When people marry for the second, third, or fourth (or more) time, losing assets to pay for their new spouse’s serious illness is probably the last thing on their minds when they say “I do.” But that could very well happen.
Current costs for long-term care facilities can run between $70,000 – $150,000 annually. Studies show that 70% of Americans will need that kind of care, perhaps for three years or longer, in their life.
If one spouse in a marriage becomes ill, the assets of both spouses are, by and large, required to be spent on the ill spouse’s care before Medicaid benefits become available. This could be a big problem, especially if money that the well spouse had saved for her children’s’ inheritances goes to pay for the ill new spouse’s care instead.
With careful planning, this can be avoided. Financial arrangements can be made to protect the estate of the well spouse and to ensure that the spouse who needs care will be responsible to pay his or her own way.
The benefits rules do provide that the spouse who does not need care yet may keep an allowance of a certain sum for that spouse’s benefit. This is known as the “Community Spouse Resource Allowance” (CSRA). But many find that the CSRA is too small to permit the well spouse to maintain their standard of living, pay for retirement, and still leave enough for the children to inherit.
Any planning or shifting of assets must be done very carefully and only after consulting with experienced professionals knowledgeable about Medicaid asset protection strategies.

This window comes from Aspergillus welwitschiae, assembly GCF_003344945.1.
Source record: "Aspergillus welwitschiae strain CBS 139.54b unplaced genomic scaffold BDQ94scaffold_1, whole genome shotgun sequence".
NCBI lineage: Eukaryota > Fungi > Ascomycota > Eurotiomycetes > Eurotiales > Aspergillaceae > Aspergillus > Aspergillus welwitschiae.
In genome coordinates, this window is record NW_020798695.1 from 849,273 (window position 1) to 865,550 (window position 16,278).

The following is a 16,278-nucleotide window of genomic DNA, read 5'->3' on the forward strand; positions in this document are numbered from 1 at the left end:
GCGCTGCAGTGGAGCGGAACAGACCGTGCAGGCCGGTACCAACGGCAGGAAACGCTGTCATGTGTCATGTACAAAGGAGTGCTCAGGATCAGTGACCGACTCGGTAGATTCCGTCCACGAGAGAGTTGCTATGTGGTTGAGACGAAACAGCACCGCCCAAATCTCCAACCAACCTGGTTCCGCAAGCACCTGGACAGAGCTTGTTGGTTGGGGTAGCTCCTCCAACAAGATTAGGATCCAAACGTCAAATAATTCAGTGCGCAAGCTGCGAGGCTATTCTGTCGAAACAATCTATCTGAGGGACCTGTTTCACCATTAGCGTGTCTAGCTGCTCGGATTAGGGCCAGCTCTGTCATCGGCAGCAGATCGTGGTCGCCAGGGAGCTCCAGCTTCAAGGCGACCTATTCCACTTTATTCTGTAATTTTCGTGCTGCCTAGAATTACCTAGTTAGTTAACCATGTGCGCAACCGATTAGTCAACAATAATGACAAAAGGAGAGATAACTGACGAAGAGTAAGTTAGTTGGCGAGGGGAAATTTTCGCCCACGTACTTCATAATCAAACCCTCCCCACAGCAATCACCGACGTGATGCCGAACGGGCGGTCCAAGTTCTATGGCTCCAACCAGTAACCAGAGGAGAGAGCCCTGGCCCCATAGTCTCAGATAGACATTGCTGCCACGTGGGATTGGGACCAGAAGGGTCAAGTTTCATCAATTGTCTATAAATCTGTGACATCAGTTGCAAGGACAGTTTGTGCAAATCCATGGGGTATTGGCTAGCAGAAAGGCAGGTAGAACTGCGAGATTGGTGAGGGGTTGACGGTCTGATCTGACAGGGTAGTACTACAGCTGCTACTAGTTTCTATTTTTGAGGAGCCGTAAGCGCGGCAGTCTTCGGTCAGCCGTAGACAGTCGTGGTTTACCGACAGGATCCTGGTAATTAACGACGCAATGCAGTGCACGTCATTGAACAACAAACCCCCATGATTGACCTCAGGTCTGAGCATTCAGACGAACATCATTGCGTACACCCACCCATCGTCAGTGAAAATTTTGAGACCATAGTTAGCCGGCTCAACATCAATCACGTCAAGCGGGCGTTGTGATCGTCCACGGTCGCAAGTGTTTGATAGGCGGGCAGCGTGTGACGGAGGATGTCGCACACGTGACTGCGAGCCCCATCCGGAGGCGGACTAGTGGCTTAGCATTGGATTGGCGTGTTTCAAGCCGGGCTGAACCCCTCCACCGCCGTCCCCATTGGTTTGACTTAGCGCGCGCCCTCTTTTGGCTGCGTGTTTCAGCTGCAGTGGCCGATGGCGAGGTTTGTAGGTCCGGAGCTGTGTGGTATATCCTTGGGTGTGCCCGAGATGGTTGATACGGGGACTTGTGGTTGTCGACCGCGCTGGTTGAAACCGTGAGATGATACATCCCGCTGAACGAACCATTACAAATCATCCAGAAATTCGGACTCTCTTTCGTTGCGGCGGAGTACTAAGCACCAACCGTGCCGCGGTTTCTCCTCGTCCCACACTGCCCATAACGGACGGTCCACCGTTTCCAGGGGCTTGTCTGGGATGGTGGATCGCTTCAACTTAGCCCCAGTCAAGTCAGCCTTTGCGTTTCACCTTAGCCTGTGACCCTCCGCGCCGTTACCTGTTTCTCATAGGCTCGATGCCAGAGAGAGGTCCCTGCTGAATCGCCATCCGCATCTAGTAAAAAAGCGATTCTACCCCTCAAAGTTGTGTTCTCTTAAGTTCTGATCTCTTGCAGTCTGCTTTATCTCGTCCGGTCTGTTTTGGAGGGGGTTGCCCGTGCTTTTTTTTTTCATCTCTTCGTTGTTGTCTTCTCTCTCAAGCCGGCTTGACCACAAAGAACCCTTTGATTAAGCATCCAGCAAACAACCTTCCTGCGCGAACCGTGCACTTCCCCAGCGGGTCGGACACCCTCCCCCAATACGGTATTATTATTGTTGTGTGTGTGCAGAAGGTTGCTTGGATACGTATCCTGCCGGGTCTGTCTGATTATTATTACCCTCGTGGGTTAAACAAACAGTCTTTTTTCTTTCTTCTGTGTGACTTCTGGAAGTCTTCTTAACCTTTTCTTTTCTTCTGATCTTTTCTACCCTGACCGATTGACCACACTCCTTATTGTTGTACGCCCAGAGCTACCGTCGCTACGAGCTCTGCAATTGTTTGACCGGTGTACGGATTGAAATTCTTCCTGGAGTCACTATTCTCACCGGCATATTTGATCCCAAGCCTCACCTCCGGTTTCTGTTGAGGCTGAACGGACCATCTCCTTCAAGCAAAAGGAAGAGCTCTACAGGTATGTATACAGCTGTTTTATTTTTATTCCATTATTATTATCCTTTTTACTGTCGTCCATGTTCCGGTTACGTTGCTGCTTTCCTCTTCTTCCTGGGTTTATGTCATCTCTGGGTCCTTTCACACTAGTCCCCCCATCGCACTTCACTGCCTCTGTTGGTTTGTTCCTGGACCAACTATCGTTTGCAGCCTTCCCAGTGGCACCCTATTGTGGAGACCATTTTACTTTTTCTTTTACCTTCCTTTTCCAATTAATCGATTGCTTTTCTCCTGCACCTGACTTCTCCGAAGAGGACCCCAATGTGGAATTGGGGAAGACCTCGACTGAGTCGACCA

The Medicaid rules heavily penalize transfers of assets made without receiving value in return. Gifts, in other words. Assets can be protected, though, by a number of strategies that are permitted by the Medicaid rules. Some or all of the well spouse’s assets could buy a Medicaid-compliant annuity. This would provide an income stream for the well spouse, without the assets being otherwise deemed available to pay for the ill spouse’s care.
In turn, the assets of the spouse needing care could be transferred to people whom that person especially trusts: a trustee, or an agent for financial affairs, or a family member or beneficiary. That kind of transfer would be subject to penalty, but planned-for, using the strategies permitted under the Medicaid rules. Some relief from penalties can be achieved using existing Medicaid rules.
There are also insurance products available to provide for long-term care coverage, which any newly married couple—or everybody, really—ought to consider. Find advice on various insurance options here.
The best strategy of all, is to consult an experienced elder law attorney . The sooner the consult, the more options available and the more money that can be saved.
When we embark on the adventure of marriage, nobody can tell what the future has in store. But with thoughtful planning, assisted by qualified elder law attorneys, you can relax and let the nuptial celebrations begin.
If you would like to schedule a consultation to learn more and begin implementing planning to protect your assets and family, contact us at 718-979-7477.